Join the historic Genesee County Village & Museum for the Solar Spectacle! You and your family can view the eclipse in a 19th-century landmark village. The property has everything you need for a weekend of fun. Walk down to the farm to see the farm animals or hitch a ride on a wagon pulled by a tractor. Meet folks of yesteryear, like the local blacksmith, farm hands, or print shop. For the eclipse, pull into the south field to watch the spectacle from the comfort of your vehicle. Genesee also has some of the best hiking trails in the city.

There are plenty of spots throughout the city perfect for viewing the eclipse. At Cobbs Hill Park, you will have picturesque views of the Rochester skyline. The High Falls overlooks a 96-foot waterfall. Or, join fellow viewers along the shorelines of Lake Ontario at Durand Eastman Park.

Other Things Do in Rochester

All roads lead to the iconic Neighborhood of Play. In the center of it sits the newly re-opened Strong National Museum of Play. Kids and kids at heart can immerse themselves into video game history, visit the beloved Sesame Street, complete an obstacle course that ends with a zipline, or have a friendly challenge amongst each other on the life-size board games. For the history buffs in the group, tour the George Eastman Museum to learn about the history of the Kodak camera and its evolution from the beginning of its time. You can also visit Seneca Park Zoo for wildlife adventures from global habitats. Thrill seekers might have a grand time on the rollercoasters or surf simulator experience at Seabreeze Amusement Park. Before you leave Rochester, cruise the waters of Lake Erie on the Sam Patch Boat Tour of Erie Canal. The Boat is named after the famed Sam Patch, the 19th-century mill worker credited as the first famous American daredevil to jump off waterfalls, including Rochester’s High Falls!

Where to Eat in Rochester

There is no shortage of family-friendly places to get a tasty bite. Rochester is home to the world’s first Wegman’s. Those local and fresh ingredients in their grocery stores can be found at The Burger Bar by Wegman’s. The diner-like establishment has something for every palette. For beer lovers, the Genesee Brew House (at 9,200 square feet) is one the largest and oldest continually operating breweries in America. The pub-like eatery sits adjacent to High Falls and has unique eats like “The Garbage Plate,” a Rochester staple.

Courtesy of Children’s Museum, Indianapolis

Indianapolis, Indiana

Indy has dubbed itself as “The Eclipse Capital of the Midwest.” According to the route map for the eclipse, the Circle City is in the center of the Path of Totality, something that will not happen again until 2153.  It will be unlike any other celebration, with over 100 eclipse-themed events for a weekend-long party. Indy promises to “celebrate space, astronomy, astrology, and anything related to the eclipse.” It will be 3 minutes and 46 seconds of solar delight. Here is some of what they have planned:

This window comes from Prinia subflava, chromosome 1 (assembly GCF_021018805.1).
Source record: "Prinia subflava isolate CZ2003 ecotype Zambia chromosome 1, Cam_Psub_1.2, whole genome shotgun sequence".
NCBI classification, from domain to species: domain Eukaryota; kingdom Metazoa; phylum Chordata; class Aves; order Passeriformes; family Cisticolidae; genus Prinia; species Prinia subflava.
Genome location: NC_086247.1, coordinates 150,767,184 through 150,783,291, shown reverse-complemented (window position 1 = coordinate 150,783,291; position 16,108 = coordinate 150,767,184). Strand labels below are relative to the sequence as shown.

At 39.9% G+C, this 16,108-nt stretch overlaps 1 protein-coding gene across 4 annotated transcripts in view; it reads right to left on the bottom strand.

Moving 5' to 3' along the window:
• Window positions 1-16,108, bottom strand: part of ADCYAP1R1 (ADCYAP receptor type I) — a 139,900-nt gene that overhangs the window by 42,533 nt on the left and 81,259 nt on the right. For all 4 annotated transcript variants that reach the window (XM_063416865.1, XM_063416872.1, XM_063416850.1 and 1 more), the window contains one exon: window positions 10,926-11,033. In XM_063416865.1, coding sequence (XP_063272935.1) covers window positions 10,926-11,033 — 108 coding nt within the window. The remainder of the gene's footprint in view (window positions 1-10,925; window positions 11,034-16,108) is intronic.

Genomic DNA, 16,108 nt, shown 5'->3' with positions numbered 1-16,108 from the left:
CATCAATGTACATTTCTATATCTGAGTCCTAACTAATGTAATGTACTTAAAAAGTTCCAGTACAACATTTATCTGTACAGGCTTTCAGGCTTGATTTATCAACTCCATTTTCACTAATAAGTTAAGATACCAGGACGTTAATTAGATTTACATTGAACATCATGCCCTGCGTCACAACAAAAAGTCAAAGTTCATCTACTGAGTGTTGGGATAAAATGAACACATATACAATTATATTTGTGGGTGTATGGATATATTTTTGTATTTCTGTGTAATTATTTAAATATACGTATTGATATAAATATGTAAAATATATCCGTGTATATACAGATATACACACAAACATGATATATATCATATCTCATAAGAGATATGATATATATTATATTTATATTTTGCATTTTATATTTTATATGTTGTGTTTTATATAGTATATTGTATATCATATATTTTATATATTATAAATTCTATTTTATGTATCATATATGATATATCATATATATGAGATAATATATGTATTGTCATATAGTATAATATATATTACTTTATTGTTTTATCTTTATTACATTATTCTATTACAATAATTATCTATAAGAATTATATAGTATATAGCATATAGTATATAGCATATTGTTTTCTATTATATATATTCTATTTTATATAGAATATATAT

Indy is one of three broadcast locations for NASA during the Eclipse! Join NASA experts at the Indianapolis Motor Speedway for a 1:1 chat about this epic historic event and all things space! Of course, plenty of food options and celebratory festivities are happening, too.

Eclipse Extravaganza held at The Children’s Museum of Indianapolis, the largest children’s museum in the world! Kids of all ages can partake in the live shows, indoor and outdoor exhibits, and thrilling adventures looming on every floor. The celebration includes celestial-themed activities, giveaways, and festivals throughout the weekend leading up to Eclipse Day.

Newfields is a magnificent dedication of exhibits and arts across several cultures, including themed programming for seasonal events. Total Eclipse of The Art at Newfields will have a day of films, good eats, and other epic festivities. For guests 21+, say cheers with a champagne toast.

For the more laid-back crowd, stop by the Indiana State Museum and immerse yourself in outer space. There will be around-the-clock showings of space-themed movies and documentaries in their IMAX Theater.

Other Things to Do in Indianapolis

The Bottleworks District is a one-stop shop for all things Indy, serving as a melting pot of cultures and entertainment for varying interests. The Living Room Theater showcases current movies plus indie and international films. At any bar, you’re likely to stumble across live music from local artists and cover bands. Or, pop into Pins Mechanical. Let them serve you classic and elevated cocktails while you play a round of pinball or duckpin bowling. The Indianapolis Zoo will be a delight for animal lovers. The zoo offers meet-and-greet experiences with sloths, dolphins, cockatoos, and other friendly creatures.

Where to Eat in Indianapolis

Garage Food Hall brings the best of the best in the city under one roof that will take your tastebuds on a culinary journey. With over 60 vendors, you can choose from international cuisine, American staples, and savory seafood. For a unique and modern twist to classic Latin American dishes, visit Livery.  Indy is also home to Root and Bone, a farm-to-table southern-style restaurant opened by two former Top Chef contestants, Janine Booth and Jeff McInnis, offering an elevated dining experience.

This event could be the most mesmerizing or the spookiest few minutes you may ever experience. However you choose to view it, you don’t want to miss this catastrophic historical moment.  For most of the country, next year’s eclipse will be the last chance to experience the phenomenon until 2045 (or later for some).